To understand the morphological differences between AD interspecific hybrid and parents, more than 500 crossed flowers were investigated. Among them, 11 hybrid bolls with 1–3 seeds per capsule were harvested. Among 27 hybrid seeds obtained, 24 were found to be empty and failed to germinate. Three well-developed hybrid seeds germinated and eventually developed into vigorous hybrid plants. The hybrid plants exhibited prolific growth with extensive monopodial branching, which was similar to G. herbaceum and G. raimondii (Fig 1). The plant height of G. herbaceum varied from 50 cm to 70 cm and G. raimondii could reach a height of 5.0 m. Meanwhile, the main stem diameters of G. herbaceum and G. raimondii were 1.5 cm and 5.0 cm respectively. The average height of hybrids was 3.0 m and the average diameter of their main stems was 3.0 cm. Both parameters were in-between two parents. Flower buds of the hybrids appeared at 45 d after planting and they produced flowers profusely and sequentially. G. herbaceum can flower in a whole year in Sanya, China. However, the flowering time of hybrids was from November in the first year to May in the second year, which was similar to G. raimondii. In addition, many morphological characteristics of the hybrids were also intermediate between G. herbaceum and G. raimondii, such as the size and shape of leaves (Fig 2A), flowers (Fig 2B), petals, bracts, calyxes, the number of acuminate lobes and the length of androecium (Fig 2C). The color of gland, anther, pollen and corolla in hybrids was yellow, which was similar to that in G. herbaceum (Figs 2C and 3). Bracteoles united at base in hybrids were also associated with G. herbaceum (Fig 2C). However, the color of staminal column and filaments in hybrids was deep red, which was associated with G. raimondii (Figs 2C, 3C and 3D). Meanwhile, anthers and the number of filaments in hybrids were distinct from those in the parents whose filaments were wide and flatted with clustering of anthers (Figs 2C, 3C and 3D). Hybrids showed no boll-set. The main morphological characters of G. herbaceum, G. raimondii, and the F1 hybrids are summarized in Table 2.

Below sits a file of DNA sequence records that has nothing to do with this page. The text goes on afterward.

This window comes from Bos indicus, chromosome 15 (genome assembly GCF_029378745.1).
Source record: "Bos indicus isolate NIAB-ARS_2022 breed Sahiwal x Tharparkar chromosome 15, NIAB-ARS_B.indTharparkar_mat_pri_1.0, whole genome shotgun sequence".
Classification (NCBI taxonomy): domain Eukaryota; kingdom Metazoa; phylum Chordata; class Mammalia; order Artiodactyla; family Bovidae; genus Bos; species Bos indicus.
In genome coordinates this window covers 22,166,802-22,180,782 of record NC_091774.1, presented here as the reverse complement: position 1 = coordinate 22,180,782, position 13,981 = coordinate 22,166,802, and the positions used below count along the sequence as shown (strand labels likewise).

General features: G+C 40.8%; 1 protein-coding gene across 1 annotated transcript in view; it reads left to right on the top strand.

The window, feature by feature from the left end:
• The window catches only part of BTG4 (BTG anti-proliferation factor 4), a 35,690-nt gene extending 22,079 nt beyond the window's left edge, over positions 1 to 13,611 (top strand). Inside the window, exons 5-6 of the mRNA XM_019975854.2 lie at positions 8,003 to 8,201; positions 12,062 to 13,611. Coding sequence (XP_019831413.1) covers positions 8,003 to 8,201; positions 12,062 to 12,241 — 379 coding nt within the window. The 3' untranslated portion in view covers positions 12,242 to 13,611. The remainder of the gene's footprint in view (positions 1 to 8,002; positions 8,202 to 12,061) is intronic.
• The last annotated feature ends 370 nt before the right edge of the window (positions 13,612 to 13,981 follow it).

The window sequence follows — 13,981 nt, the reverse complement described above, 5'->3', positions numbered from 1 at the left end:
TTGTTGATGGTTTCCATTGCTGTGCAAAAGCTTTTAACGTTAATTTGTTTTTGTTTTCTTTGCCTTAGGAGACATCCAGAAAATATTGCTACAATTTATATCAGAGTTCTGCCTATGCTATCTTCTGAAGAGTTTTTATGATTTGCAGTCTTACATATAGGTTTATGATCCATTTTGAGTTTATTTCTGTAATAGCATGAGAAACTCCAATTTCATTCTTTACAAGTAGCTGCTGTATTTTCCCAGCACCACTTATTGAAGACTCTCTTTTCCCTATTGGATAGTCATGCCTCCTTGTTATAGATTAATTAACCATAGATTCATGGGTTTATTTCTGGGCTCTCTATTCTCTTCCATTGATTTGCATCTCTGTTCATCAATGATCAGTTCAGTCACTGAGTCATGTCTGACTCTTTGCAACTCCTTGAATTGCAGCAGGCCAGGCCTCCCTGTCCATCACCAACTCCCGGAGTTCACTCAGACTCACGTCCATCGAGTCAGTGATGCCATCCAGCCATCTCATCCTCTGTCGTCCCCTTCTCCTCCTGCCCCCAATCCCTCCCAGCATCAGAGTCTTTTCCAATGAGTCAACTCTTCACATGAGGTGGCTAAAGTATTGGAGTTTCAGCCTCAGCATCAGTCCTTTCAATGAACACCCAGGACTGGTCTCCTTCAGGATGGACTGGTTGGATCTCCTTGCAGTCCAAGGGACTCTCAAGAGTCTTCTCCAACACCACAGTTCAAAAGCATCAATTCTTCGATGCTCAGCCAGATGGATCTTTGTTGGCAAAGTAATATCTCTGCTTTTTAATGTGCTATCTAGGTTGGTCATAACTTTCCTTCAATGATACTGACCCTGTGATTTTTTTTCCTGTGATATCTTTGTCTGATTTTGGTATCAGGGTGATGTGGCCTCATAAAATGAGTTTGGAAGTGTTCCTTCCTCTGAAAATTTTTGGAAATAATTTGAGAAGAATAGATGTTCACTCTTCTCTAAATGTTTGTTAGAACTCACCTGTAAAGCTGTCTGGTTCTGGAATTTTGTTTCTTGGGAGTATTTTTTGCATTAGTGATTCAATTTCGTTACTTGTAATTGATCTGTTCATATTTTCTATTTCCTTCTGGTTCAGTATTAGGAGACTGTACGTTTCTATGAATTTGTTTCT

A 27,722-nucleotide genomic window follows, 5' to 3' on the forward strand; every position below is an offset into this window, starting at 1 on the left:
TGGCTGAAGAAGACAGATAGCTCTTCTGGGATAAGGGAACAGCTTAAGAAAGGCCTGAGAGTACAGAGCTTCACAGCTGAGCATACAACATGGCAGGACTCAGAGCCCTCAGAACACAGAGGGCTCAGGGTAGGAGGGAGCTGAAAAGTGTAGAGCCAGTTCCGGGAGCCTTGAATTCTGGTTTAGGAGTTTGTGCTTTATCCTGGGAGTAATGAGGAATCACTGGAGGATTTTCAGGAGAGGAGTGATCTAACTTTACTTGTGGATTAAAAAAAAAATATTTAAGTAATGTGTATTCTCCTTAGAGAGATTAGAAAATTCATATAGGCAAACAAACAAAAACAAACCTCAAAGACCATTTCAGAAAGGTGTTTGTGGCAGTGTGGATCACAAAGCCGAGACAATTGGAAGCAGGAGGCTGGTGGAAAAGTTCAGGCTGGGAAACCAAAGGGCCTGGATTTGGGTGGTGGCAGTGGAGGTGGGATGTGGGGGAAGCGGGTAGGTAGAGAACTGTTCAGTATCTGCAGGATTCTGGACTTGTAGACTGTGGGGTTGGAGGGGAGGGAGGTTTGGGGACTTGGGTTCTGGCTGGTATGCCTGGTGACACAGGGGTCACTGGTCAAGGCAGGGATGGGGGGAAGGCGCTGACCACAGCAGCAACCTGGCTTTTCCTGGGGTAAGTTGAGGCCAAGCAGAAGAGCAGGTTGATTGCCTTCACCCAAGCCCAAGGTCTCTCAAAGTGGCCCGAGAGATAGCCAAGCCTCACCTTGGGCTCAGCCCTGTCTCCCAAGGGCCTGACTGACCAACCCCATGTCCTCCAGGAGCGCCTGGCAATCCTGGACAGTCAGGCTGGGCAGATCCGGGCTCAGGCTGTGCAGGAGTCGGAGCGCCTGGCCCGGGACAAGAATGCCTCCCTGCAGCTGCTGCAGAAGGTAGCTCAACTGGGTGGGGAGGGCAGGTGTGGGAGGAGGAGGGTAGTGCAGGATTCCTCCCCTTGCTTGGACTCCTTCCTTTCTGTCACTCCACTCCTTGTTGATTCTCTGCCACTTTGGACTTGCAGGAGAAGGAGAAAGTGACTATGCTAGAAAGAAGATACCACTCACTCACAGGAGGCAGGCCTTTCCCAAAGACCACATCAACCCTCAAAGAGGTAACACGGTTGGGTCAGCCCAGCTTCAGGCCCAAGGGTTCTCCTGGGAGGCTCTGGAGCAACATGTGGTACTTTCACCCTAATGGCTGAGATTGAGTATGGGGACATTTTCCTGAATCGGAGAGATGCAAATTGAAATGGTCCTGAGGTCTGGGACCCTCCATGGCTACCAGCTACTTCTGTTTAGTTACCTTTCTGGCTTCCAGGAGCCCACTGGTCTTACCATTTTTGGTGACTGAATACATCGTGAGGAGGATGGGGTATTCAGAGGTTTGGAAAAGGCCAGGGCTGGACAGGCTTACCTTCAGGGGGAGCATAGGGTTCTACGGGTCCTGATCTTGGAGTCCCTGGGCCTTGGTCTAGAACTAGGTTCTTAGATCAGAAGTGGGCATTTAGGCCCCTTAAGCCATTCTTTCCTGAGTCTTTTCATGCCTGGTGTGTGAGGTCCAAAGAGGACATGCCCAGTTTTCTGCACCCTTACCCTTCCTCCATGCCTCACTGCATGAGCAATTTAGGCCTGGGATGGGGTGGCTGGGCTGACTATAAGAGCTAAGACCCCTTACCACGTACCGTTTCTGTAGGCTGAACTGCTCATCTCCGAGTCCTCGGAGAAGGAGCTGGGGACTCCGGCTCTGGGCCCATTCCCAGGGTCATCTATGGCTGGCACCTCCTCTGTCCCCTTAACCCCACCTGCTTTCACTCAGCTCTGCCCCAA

Fig 1. The images of Gossypium herbaceum (A), G. raimondii (B), Gossypium herbaceum × G. raimondii F1 hybrid (C).

Fig 2. Morphological characteristics of G. herbaceum(upper, left), G. raimondii (upper, right) and Gossypium herbaceum × G. raimondii F1 hybrid (lower).

A) Leaf. B) Flower. C) Petals, bracts, calyxs, staminal column and filaments.

Fig 3. Flower characteristics of Gossypiumherbaceum × G. raimondii F1 hybrid.

A-B) Flower. C-D) Staminal column and filaments.

Table 2. Comparison of main characters of G. herbaceum, G. raimondii, and G.herbaceum×G. raimondii.

Cytogenetic observation